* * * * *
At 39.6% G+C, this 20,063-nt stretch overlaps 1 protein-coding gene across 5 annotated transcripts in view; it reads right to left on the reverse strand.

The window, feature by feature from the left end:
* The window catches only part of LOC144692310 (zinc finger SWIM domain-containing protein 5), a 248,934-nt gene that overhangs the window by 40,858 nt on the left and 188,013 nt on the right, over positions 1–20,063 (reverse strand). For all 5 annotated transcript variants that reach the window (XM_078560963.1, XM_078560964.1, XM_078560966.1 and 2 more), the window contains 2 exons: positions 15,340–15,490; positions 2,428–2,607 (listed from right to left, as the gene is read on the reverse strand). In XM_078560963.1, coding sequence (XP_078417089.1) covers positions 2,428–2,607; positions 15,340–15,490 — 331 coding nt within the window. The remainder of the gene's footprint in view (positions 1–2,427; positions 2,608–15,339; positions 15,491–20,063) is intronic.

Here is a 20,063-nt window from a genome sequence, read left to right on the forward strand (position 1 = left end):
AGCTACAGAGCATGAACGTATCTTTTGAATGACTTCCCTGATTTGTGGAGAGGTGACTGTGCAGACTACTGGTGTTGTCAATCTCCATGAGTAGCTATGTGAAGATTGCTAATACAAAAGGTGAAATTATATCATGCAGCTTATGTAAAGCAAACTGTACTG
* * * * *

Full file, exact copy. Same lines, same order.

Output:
At 39.6% G+C, this 20,063-nt stretch overlaps 1 protein-coding gene across 5 annotated transcripts in view; it reads right to left on the reverse strand.

The window, feature by feature from the left end:
* The window catches only part of LOC144692310 (zinc finger SWIM domain-containing protein 5), a 248,934-nt gene that overhangs the window by 40,858 nt on the left and 188,013 nt on the right, over positions 1–20,063 (reverse strand). For all 5 annotated transcript variants that reach the window (XM_078560963.1, XM_078560964.1, XM_078560966.1 and 2 more), the window contains 2 exons: positions 15,340–15,490; positions 2,428–2,607 (listed from right to left, as the gene is read on the reverse strand). In XM_078560963.1, coding sequence (XP_078417089.1) covers positions 2,428–2,607; positions 15,340–15,490 — 331 coding nt within the window. The remainder of the gene's footprint in view (positions 1–2,427; positions 2,608–15,339; positions 15,491–20,063) is intronic.

Here is a 20,063-nt window from a genome sequence, read left to right on the forward strand (position 1 = left end):
AGCTACAGAGCATGAACGTATCTTTTGAATGACTTCCCTGATTTGTGGAGAGGTGACTGTGCAGACTACTGGTGTTGTCAATCTCCATGAGTAGCTATGTGAAGATTGCTAATACAAAAGGTGAAATTATATCATGCAGCTTATGTAAAGCAAACTGTACTG